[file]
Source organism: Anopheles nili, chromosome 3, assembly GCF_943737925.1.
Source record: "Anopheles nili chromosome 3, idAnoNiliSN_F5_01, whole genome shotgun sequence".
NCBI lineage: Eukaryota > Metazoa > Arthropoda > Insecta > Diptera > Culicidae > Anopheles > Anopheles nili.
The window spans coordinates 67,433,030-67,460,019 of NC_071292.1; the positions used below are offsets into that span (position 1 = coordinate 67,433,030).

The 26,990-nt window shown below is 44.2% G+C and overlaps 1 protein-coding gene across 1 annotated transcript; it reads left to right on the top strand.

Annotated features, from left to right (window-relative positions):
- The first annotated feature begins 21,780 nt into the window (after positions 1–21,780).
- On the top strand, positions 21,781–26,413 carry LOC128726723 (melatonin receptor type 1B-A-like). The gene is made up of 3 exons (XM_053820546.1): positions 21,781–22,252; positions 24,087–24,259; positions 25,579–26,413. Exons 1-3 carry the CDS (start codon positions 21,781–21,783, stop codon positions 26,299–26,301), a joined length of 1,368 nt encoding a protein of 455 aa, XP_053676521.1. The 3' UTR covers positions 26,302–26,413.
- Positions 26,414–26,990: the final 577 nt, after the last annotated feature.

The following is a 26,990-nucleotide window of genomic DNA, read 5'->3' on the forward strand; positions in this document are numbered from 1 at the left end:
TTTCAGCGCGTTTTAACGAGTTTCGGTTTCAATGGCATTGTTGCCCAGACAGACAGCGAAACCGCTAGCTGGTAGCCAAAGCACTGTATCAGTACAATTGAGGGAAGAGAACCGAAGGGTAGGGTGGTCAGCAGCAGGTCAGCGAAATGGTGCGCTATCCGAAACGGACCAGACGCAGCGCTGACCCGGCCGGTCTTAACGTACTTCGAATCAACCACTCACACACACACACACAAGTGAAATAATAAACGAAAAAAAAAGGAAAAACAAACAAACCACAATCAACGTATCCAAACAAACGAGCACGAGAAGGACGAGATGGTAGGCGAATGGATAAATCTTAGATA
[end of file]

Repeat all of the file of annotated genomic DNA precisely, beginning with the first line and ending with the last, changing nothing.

Source organism: Anopheles nili, chromosome 3, assembly GCF_943737925.1.
Source record: "Anopheles nili chromosome 3, idAnoNiliSN_F5_01, whole genome shotgun sequence".
NCBI lineage: Eukaryota > Metazoa > Arthropoda > Insecta > Diptera > Culicidae > Anopheles > Anopheles nili.
The window spans coordinates 67,433,030-67,460,019 of NC_071292.1; the positions used below are offsets into that span (position 1 = coordinate 67,433,030).

The 26,990-nt window shown below is 44.2% G+C and overlaps 1 protein-coding gene across 1 annotated transcript; it reads left to right on the top strand.

Annotated features, from left to right (window-relative positions):
- The first annotated feature begins 21,780 nt into the window (after positions 1–21,780).
- On the top strand, positions 21,781–26,413 carry LOC128726723 (melatonin receptor type 1B-A-like). The gene is made up of 3 exons (XM_053820546.1): positions 21,781–22,252; positions 24,087–24,259; positions 25,579–26,413. Exons 1-3 carry the CDS (start codon positions 21,781–21,783, stop codon positions 26,299–26,301), a joined length of 1,368 nt encoding a protein of 455 aa, XP_053676521.1. The 3' UTR covers positions 26,302–26,413.
- Positions 26,414–26,990: the final 577 nt, after the last annotated feature.

The following is a 26,990-nucleotide window of genomic DNA, read 5'->3' on the forward strand; positions in this document are numbered from 1 at the left end:
TTTCAGCGCGTTTTAACGAGTTTCGGTTTCAATGGCATTGTTGCCCAGACAGACAGCGAAACCGCTAGCTGGTAGCCAAAGCACTGTATCAGTACAATTGAGGGAAGAGAACCGAAGGGTAGGGTGGTCAGCAGCAGGTCAGCGAAATGGTGCGCTATCCGAAACGGACCAGACGCAGCGCTGACCCGGCCGGTCTTAACGTACTTCGAATCAACCACTCACACACACACACACAAGTGAAATAATAAACGAAAAAAAAAGGAAAAACAAACAAACCACAATCAACGTATCCAAACAAACGAGCACGAGAAGGACGAGATGGTAGGCGAATGGATAAATCTTAGATA